In a settlement over whale entanglement, California’s Dungeness crab fishermen lose the spring season

The worst-case scenario has been averted — no multiyear closure of California’s Dungeness crab fishery. But fishermen will feel the sting for years to come after a settlement in a lawsuit over whale and sea turtle entanglements has closed spring crabbing in the state for the foreseeable future. And the fishermen are not happy.

This story was first published in the July issue of National Fisherman. Subscribe today for digital and print access.

“The settlement is going to be extremely painful and extremely difficult to deal with,” said Noah Oppenheim, executive director of the Pacific Coast Federation of Fishermen’s Associations, noting that millions of dollars in product will be left in the water this year. “But this was the best possible deal that was acceptable to all parties.”

At issue is a 2017 lawsuit in federal court by the Oakland, Calif.-based Center for Biological Diversity that argued the state of California was in violation of the Endangered Species Act after a three-year spike in whale entanglements in Dungeness crab fishing gear from 2014 to 2017.

The lawsuit sought to force the state of California to obtain a federal incidental take permit for whales and turtles — a process that takes around three years to implement. It would have been possible for the fishery to remain closed during the intervening years, although the CBD says it never sought an indefinite closure through litigation.

In 2015, 50 whales, including humpback, gray and blue whales, were confirmed to have become entangled in fishing gear, up from an average of less than 10 annual entanglements in the 15 years prior. In 2016, the number of entanglements remained high at 48 confirmed whale entanglements. Numbers in 2017 were down, but still above historical norms, with 31 confirmed entanglements on the West Coast.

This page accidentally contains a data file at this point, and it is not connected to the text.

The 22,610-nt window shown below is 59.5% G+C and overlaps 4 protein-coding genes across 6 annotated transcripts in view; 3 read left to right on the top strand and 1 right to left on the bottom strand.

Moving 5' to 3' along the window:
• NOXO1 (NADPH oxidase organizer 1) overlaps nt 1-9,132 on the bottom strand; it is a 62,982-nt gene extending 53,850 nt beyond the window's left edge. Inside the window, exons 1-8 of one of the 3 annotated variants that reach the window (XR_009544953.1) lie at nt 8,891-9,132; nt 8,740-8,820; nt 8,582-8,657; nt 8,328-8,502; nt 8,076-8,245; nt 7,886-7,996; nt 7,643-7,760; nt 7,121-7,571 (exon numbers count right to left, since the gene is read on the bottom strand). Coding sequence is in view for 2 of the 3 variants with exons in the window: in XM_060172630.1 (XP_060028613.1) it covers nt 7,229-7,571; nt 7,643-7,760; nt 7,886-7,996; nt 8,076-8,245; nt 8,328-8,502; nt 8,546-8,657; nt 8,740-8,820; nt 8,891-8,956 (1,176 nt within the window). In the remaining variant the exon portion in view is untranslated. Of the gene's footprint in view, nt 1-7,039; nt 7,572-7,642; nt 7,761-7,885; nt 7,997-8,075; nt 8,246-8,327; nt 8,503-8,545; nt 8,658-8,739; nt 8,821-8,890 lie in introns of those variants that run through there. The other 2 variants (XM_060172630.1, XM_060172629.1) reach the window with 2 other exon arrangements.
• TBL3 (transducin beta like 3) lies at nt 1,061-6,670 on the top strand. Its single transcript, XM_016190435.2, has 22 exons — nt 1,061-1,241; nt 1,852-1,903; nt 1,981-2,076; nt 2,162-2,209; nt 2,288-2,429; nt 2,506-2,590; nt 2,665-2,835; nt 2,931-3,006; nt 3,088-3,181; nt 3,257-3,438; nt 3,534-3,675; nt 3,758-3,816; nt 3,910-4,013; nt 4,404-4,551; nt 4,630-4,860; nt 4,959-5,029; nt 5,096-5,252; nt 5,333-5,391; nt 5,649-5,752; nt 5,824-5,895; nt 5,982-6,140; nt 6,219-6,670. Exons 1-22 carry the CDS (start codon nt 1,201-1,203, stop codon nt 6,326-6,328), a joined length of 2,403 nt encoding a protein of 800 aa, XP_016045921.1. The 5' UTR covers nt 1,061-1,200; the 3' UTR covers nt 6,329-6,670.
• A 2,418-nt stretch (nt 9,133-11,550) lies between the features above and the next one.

A preliminary report for 2018 from NOAA stated there were 45 confirmed whale entanglements. Seven of the 2018 entanglements were tied to California Dungeness crab gear.

Many Dungeness crab fishermen are quick to point out that, while a problem they are working hard to resolve, the majority of confirmed entanglements do not involve crab gear.

“Dungeness crab fishermen have been singled out,” said Benjamin Platt, 57, a fisherman out of Crescent City and Bodega Bay. “The shipping industry kills more than a dozen whales a year by their own admission, but where’s the outrage there?”

When whale entanglements first spiked, a group of diverse stakeholders convened to create the California Dungeness Crab Fishing Gear Working Group in September 2015. The working group consists of commercial fishermen, the California Department of Fish and Wildlife, state and federal agencies, and environmental groups, including the Center for Biological Diversity.

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Nick Rahaim is a writer and commercial fisherman based in Monterey, Calif. Check out his website,, and follow him on Twitter and Instagram @nrahaim.

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